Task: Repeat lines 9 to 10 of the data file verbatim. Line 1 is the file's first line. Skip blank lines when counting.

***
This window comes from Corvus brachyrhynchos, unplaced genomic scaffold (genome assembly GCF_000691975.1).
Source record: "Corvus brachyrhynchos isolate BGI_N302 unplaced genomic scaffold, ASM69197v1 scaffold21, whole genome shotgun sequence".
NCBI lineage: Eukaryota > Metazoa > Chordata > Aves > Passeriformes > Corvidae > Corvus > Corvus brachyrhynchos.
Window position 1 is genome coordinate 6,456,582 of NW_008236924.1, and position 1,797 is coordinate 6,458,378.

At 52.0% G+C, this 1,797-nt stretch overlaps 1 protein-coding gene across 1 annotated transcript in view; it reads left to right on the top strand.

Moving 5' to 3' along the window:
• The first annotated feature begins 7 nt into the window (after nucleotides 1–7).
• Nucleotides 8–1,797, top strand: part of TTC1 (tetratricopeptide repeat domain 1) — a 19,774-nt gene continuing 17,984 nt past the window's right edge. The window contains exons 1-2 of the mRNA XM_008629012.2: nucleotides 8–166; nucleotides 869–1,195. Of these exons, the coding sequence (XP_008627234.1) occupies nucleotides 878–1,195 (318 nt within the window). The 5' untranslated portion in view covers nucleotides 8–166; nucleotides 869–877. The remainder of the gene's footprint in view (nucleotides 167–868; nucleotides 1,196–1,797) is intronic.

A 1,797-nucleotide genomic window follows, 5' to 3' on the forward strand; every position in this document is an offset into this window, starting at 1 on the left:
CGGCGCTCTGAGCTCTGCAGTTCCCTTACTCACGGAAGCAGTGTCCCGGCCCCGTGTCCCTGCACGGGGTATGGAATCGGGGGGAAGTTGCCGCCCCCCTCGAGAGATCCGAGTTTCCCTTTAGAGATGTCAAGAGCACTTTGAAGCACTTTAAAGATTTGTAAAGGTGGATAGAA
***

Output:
A 1,797-nucleotide genomic window follows, 5' to 3' on the forward strand; every position in this document is an offset into this window, starting at 1 on the left:
CGGCGCTCTGAGCTCTGCAGTTCCCTTACTCACGGAAGCAGTGTCCCGGCCCCGTGTCCCTGCACGGGGTATGGAATCGGGGGGAAGTTGCCGCCCCCCTCGAGAGATCCGAGTTTCCCTTTAGAGATGTCAAGAGCACTTTGAAGCACTTTAAAGATTTGTAAAGGTGGATAGAA